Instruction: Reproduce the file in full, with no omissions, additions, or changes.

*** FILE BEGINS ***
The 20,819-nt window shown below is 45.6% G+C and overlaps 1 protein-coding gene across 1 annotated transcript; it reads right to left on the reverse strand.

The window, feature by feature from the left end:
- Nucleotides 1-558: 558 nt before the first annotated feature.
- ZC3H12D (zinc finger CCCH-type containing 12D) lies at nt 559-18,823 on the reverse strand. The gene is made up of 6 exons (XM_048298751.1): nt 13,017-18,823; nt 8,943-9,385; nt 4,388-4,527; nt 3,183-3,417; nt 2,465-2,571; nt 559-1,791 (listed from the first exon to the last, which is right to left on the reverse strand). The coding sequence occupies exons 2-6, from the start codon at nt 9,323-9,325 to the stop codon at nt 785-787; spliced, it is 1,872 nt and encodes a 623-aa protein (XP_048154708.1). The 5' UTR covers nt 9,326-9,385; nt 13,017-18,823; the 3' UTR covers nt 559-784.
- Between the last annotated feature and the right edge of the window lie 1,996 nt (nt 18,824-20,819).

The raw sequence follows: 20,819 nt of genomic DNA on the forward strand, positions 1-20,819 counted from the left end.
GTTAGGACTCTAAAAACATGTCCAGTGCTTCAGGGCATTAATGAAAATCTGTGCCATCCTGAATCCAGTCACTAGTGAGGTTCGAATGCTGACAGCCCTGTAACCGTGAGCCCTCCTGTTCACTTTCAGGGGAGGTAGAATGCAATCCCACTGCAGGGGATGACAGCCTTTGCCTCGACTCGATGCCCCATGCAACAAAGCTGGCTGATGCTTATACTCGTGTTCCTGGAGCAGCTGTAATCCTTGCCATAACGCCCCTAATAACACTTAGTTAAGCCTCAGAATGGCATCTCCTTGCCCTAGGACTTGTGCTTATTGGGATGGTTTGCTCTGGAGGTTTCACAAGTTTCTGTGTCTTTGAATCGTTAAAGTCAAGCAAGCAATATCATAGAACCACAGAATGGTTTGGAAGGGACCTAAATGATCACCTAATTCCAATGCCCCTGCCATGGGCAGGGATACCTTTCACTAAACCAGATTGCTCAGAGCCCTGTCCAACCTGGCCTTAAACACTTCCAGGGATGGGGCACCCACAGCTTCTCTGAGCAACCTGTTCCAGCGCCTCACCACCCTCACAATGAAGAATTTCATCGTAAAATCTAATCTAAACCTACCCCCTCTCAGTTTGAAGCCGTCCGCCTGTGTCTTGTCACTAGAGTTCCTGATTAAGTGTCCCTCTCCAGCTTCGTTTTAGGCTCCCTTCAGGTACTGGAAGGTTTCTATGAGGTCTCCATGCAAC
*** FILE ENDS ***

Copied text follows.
The 20,819-nt window shown below is 45.6% G+C and overlaps 1 protein-coding gene across 1 annotated transcript; it reads right to left on the reverse strand.

The window, feature by feature from the left end:
- Nucleotides 1-558: 558 nt before the first annotated feature.
- ZC3H12D (zinc finger CCCH-type containing 12D) lies at nt 559-18,823 on the reverse strand. The gene is made up of 6 exons (XM_048298751.1): nt 13,017-18,823; nt 8,943-9,385; nt 4,388-4,527; nt 3,183-3,417; nt 2,465-2,571; nt 559-1,791 (listed from the first exon to the last, which is right to left on the reverse strand). The coding sequence occupies exons 2-6, from the start codon at nt 9,323-9,325 to the stop codon at nt 785-787; spliced, it is 1,872 nt and encodes a 623-aa protein (XP_048154708.1). The 5' UTR covers nt 9,326-9,385; nt 13,017-18,823; the 3' UTR covers nt 559-784.
- Between the last annotated feature and the right edge of the window lie 1,996 nt (nt 18,824-20,819).

The raw sequence follows: 20,819 nt of genomic DNA on the forward strand, positions 1-20,819 counted from the left end.
GTTAGGACTCTAAAAACATGTCCAGTGCTTCAGGGCATTAATGAAAATCTGTGCCATCCTGAATCCAGTCACTAGTGAGGTTCGAATGCTGACAGCCCTGTAACCGTGAGCCCTCCTGTTCACTTTCAGGGGAGGTAGAATGCAATCCCACTGCAGGGGATGACAGCCTTTGCCTCGACTCGATGCCCCATGCAACAAAGCTGGCTGATGCTTATACTCGTGTTCCTGGAGCAGCTGTAATCCTTGCCATAACGCCCCTAATAACACTTAGTTAAGCCTCAGAATGGCATCTCCTTGCCCTAGGACTTGTGCTTATTGGGATGGTTTGCTCTGGAGGTTTCACAAGTTTCTGTGTCTTTGAATCGTTAAAGTCAAGCAAGCAATATCATAGAACCACAGAATGGTTTGGAAGGGACCTAAATGATCACCTAATTCCAATGCCCCTGCCATGGGCAGGGATACCTTTCACTAAACCAGATTGCTCAGAGCCCTGTCCAACCTGGCCTTAAACACTTCCAGGGATGGGGCACCCACAGCTTCTCTGAGCAACCTGTTCCAGCGCCTCACCACCCTCACAATGAAGAATTTCATCGTAAAATCTAATCTAAACCTACCCCCTCTCAGTTTGAAGCCGTCCGCCTGTGTCTTGTCACTAGAGTTCCTGATTAAGTGTCCCTCTCCAGCTTCGTTTTAGGCTCCCTTCAGGTACTGGAAGGTTTCTATGAGGTCTCCATGCAAC